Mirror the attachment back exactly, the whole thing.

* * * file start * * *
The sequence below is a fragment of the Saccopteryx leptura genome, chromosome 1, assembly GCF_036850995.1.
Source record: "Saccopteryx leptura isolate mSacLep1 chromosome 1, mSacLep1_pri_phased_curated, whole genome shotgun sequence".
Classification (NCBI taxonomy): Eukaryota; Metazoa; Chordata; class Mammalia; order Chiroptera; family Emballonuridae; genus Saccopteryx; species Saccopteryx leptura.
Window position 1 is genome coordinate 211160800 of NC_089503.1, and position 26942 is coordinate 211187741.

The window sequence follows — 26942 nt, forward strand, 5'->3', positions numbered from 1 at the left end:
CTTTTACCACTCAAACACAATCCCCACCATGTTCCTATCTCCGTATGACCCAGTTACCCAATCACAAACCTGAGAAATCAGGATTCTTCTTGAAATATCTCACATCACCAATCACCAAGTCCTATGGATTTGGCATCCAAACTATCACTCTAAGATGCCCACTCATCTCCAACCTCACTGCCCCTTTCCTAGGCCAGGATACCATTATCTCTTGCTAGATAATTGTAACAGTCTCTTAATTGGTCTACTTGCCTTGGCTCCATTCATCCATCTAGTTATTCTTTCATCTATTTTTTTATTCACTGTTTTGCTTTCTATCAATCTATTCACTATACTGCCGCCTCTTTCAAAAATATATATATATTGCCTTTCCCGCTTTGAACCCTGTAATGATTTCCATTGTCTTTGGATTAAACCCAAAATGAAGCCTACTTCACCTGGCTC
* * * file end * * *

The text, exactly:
The sequence below is a fragment of the Saccopteryx leptura genome, chromosome 1, assembly GCF_036850995.1.
Source record: "Saccopteryx leptura isolate mSacLep1 chromosome 1, mSacLep1_pri_phased_curated, whole genome shotgun sequence".
Classification (NCBI taxonomy): Eukaryota; Metazoa; Chordata; class Mammalia; order Chiroptera; family Emballonuridae; genus Saccopteryx; species Saccopteryx leptura.
Window position 1 is genome coordinate 211160800 of NC_089503.1, and position 26942 is coordinate 211187741.

The window sequence follows — 26942 nt, forward strand, 5'->3', positions numbered from 1 at the left end:
CTTTTACCACTCAAACACAATCCCCACCATGTTCCTATCTCCGTATGACCCAGTTACCCAATCACAAACCTGAGAAATCAGGATTCTTCTTGAAATATCTCACATCACCAATCACCAAGTCCTATGGATTTGGCATCCAAACTATCACTCTAAGATGCCCACTCATCTCCAACCTCACTGCCCCTTTCCTAGGCCAGGATACCATTATCTCTTGCTAGATAATTGTAACAGTCTCTTAATTGGTCTACTTGCCTTGGCTCCATTCATCCATCTAGTTATTCTTTCATCTATTTTTTTATTCACTGTTTTGCTTTCTATCAATCTATTCACTATACTGCCGCCTCTTTCAAAAATATATATATATTGCCTTTCCCGCTTTGAACCCTGTAATGATTTCCATTGTCTTTGGATTAAACCCAAAATGAAGCCTACTTCACCTGGCTC